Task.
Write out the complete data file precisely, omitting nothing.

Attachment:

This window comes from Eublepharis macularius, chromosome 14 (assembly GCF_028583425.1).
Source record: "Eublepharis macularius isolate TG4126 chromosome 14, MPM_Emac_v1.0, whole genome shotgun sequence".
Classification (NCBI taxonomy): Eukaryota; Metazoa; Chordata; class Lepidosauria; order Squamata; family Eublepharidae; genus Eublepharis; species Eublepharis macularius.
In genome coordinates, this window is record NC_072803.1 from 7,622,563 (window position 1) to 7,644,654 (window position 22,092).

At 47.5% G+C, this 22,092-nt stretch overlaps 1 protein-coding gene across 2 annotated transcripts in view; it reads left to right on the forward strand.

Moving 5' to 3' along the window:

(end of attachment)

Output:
This window comes from Eublepharis macularius, chromosome 14 (assembly GCF_028583425.1).
Source record: "Eublepharis macularius isolate TG4126 chromosome 14, MPM_Emac_v1.0, whole genome shotgun sequence".
Classification (NCBI taxonomy): Eukaryota; Metazoa; Chordata; class Lepidosauria; order Squamata; family Eublepharidae; genus Eublepharis; species Eublepharis macularius.
In genome coordinates, this window is record NC_072803.1 from 7,622,563 (window position 1) to 7,644,654 (window position 22,092).

At 47.5% G+C, this 22,092-nt stretch overlaps 1 protein-coding gene across 2 annotated transcripts in view; it reads left to right on the forward strand.

Moving 5' to 3' along the window: